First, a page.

“Jill and I know that this is what they would have wanted,” stated Andy.  “We are honored to continue to support those organizations that were so important to them. We both learned a tremendous amount from our fathers and only hope that we can continue to carry on their good works. We could not be more proud of their generosity and their accomplishments.”


By Melanie Grayce West

In the decades after World War II, brothers Sidney and Arthur Eder together built a wholesale liquor business in Connecticut and a philanthropic legacy. Both live on today in the form of a family business and in grants from the Jewish Foundation of Greater New Haven.

Sidney Eder entered the liquor business shortly after the repeal of Prohibition. In the late 1940s, he bought out his partners and brought in his brother, Arthur. Sidney maintained the warehouse in Greenwich, Conn., and Arthur a warehouse in New Haven. The business continues today under Sidney’s son, Andrew Eder, 63 years old and president of Eder Brothers.


The two worked hard to build a successful business and, in 1954, established an independent foundation to support causes in Stamford and New Haven. Generally, says Mr. Eder, Jewish causes were top priorities for his father and uncle, including the Anti-Defamation League and the Jewish Federation of Greater New Haven. The two also supported the Juvenile Diabetes Research Foundation, various scholarships and hospitals.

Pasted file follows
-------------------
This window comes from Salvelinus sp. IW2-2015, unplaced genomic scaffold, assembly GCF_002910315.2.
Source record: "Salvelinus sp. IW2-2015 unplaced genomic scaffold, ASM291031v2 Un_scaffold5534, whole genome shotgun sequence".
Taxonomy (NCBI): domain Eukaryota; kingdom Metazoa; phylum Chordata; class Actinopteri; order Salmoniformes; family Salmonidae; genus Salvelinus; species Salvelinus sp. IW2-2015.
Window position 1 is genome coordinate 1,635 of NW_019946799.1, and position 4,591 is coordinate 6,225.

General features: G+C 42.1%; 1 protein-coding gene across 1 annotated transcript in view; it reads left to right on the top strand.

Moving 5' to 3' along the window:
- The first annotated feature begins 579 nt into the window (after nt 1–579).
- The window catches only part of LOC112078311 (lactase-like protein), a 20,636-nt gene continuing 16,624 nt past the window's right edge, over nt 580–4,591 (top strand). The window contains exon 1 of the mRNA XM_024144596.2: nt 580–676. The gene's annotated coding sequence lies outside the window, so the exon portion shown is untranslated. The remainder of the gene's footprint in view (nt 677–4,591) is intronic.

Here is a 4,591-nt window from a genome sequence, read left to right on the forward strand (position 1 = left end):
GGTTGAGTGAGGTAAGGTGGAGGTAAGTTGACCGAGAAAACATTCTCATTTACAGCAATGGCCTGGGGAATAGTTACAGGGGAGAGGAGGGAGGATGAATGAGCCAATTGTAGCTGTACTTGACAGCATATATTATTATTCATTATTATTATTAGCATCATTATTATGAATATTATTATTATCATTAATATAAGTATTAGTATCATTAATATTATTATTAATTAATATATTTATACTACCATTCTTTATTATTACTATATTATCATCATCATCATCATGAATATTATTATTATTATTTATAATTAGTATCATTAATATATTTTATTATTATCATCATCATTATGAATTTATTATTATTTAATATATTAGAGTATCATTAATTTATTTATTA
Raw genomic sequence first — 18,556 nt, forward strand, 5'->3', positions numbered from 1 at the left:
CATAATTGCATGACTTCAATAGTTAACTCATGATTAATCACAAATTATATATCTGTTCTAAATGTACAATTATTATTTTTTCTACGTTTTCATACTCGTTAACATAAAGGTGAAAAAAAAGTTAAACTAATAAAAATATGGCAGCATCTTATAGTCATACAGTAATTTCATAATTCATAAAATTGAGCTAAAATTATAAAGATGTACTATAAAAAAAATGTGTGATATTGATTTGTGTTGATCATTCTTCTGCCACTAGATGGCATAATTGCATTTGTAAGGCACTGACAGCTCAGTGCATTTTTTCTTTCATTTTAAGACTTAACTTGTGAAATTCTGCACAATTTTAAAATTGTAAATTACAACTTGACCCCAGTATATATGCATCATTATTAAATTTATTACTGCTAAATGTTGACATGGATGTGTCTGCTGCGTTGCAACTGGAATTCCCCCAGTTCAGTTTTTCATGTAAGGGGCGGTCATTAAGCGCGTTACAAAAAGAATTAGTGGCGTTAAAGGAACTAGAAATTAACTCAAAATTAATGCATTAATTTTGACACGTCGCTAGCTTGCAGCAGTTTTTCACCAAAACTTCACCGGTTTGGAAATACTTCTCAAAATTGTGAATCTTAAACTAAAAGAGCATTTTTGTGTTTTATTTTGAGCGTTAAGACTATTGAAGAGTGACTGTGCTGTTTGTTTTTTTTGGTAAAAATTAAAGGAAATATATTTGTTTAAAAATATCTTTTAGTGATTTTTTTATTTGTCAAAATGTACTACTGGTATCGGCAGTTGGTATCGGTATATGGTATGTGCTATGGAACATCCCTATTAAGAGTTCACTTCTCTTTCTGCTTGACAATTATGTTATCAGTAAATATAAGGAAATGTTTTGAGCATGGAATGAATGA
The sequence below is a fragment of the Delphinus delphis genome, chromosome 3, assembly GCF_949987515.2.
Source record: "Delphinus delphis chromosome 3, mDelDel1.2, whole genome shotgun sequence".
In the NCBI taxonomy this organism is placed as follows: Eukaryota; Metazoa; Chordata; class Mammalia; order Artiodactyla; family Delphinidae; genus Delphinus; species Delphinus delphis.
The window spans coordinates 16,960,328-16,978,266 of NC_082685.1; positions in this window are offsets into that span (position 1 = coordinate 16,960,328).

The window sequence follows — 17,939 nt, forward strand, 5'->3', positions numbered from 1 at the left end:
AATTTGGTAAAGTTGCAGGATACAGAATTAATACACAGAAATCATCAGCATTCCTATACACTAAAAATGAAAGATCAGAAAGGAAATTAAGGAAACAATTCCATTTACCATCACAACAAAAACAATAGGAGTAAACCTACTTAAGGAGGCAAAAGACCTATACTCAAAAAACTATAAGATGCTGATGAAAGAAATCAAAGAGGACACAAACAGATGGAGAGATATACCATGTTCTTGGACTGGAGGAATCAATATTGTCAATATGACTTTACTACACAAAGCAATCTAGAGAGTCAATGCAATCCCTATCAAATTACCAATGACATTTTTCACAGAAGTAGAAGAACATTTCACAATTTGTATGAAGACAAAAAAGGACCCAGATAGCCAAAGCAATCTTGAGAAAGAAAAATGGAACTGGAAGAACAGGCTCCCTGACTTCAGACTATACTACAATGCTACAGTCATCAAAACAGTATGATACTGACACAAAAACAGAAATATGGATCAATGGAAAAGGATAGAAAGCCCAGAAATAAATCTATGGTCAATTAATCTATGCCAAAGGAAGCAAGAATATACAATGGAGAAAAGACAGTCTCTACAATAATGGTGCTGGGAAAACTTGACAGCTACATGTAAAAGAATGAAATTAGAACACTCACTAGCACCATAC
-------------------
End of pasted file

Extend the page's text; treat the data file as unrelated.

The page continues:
But each man made smaller donations as well. Arthur Eder, for example, sent a few hundred dollars every year to the Arts Council of Greater New Haven to support a prize at the New Haven Paint & Clay Club. Mr. Eder says that he discovered over time that both men helped people directly in a way that was never made public. Some institutions received anonymous gifts.

“Every once in a while someone says, ‘You can’t believe what your father did for me,'” says Mr. Eder. “They were just really good people at helping others. They had a very public face to that and a very private face.”

Like many children, Mr. Eder and his cousin, Jill Eder (Arthur’s daughter), were left with a philanthropic legacy and a foundation to carry forward. Sidney died in 1986 and Arthur in 2006. Mr. Eder says that he and his cousin, who have their own philanthropic interests, wanted a way to take the assets of their fathers’ foundation and preserve “the things that were most important to them.”

Last year, the cousins gave $4.5 million to the Jewish Foundation of Greater New Haven to create an endowment to their fathers. It was a move to preserve the assets of their family foundation and acknowledge Arthur Eder’s work to found the foundation in New Haven. Recently, the Eder endowment awarded roughly $163,000 in grants to support the federation’s work, the Anti-Defamation League of Connecticut and the Juvenile Diabetes Research Foundation International.